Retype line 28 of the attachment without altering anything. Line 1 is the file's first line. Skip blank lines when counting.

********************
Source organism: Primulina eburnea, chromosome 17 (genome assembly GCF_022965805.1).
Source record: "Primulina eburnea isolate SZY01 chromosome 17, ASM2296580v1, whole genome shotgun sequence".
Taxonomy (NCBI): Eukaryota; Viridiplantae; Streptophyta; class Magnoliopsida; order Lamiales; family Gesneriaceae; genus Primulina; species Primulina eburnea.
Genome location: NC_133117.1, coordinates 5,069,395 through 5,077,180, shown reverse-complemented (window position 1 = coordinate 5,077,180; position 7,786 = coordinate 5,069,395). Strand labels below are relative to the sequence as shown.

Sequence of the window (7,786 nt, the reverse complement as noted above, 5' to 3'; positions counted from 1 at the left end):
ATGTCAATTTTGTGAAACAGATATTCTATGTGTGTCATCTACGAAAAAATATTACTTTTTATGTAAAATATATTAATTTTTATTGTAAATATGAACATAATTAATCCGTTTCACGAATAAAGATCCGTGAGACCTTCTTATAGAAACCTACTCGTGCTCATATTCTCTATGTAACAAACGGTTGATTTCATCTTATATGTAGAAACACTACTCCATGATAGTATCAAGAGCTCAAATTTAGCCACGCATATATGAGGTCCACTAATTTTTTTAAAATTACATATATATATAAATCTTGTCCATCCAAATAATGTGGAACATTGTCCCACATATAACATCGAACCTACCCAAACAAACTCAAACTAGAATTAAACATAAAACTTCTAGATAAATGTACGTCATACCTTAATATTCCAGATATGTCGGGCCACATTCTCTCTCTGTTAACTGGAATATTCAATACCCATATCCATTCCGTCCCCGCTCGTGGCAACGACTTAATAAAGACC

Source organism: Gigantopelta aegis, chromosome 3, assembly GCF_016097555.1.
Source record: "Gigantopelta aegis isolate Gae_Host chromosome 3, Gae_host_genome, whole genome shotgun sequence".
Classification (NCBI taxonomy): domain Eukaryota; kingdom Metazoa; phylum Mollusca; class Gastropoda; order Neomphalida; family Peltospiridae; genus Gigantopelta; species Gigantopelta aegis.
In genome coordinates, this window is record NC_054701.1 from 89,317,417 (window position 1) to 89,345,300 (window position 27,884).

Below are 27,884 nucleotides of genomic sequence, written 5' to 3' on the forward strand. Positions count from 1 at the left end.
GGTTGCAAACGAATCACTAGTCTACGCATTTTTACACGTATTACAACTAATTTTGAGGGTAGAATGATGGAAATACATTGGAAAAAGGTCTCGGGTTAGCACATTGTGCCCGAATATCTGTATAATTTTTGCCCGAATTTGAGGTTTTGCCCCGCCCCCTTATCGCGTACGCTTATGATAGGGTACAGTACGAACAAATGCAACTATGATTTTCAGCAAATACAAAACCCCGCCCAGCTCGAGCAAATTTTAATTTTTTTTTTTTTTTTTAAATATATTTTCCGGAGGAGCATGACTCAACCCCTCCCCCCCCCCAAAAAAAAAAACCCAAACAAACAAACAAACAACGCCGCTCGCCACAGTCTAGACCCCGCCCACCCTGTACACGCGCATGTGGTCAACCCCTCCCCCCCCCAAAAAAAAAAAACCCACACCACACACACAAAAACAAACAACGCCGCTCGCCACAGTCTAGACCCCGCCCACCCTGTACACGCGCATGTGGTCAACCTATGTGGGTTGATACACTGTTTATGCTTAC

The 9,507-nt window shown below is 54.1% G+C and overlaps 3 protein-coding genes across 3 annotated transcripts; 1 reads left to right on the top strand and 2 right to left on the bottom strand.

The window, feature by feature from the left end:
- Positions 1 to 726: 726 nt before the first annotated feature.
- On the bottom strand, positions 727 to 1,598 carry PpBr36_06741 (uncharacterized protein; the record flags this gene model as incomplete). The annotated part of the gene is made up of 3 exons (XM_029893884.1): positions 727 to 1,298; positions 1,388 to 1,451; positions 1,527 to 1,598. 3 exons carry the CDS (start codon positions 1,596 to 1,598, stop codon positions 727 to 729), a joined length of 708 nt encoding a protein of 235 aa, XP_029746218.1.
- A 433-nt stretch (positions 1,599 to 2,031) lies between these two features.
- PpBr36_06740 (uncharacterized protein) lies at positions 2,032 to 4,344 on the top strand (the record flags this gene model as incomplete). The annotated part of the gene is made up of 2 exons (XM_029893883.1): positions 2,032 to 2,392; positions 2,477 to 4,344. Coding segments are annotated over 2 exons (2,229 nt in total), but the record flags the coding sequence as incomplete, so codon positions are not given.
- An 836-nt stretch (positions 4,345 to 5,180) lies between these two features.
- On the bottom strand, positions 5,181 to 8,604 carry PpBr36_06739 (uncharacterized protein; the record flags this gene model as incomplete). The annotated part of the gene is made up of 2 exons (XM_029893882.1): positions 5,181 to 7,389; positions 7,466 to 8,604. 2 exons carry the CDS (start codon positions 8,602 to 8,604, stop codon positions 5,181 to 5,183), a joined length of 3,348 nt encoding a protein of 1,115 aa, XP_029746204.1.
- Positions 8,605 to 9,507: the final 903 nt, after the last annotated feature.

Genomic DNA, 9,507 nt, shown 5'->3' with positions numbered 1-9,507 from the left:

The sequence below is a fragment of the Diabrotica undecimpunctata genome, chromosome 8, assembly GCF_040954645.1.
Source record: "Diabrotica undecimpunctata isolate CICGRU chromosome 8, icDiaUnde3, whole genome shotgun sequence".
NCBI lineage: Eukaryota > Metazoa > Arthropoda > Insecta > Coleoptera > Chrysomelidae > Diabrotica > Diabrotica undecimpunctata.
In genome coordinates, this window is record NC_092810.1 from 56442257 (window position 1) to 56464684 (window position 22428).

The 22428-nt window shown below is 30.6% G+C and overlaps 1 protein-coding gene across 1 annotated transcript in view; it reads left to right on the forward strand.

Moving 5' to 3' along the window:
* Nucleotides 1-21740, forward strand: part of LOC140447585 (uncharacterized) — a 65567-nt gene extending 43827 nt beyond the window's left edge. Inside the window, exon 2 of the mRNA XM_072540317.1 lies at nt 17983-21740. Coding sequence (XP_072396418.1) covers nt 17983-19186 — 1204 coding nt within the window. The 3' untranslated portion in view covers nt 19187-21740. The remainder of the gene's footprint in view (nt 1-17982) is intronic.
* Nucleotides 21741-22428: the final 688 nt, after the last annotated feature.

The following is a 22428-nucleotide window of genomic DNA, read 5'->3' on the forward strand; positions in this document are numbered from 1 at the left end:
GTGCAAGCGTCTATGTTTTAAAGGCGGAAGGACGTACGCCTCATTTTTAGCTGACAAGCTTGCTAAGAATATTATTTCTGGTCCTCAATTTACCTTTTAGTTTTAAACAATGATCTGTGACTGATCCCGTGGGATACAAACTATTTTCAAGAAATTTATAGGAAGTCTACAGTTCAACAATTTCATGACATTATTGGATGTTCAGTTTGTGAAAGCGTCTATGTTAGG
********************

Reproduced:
Moving 5' to 3' along the window: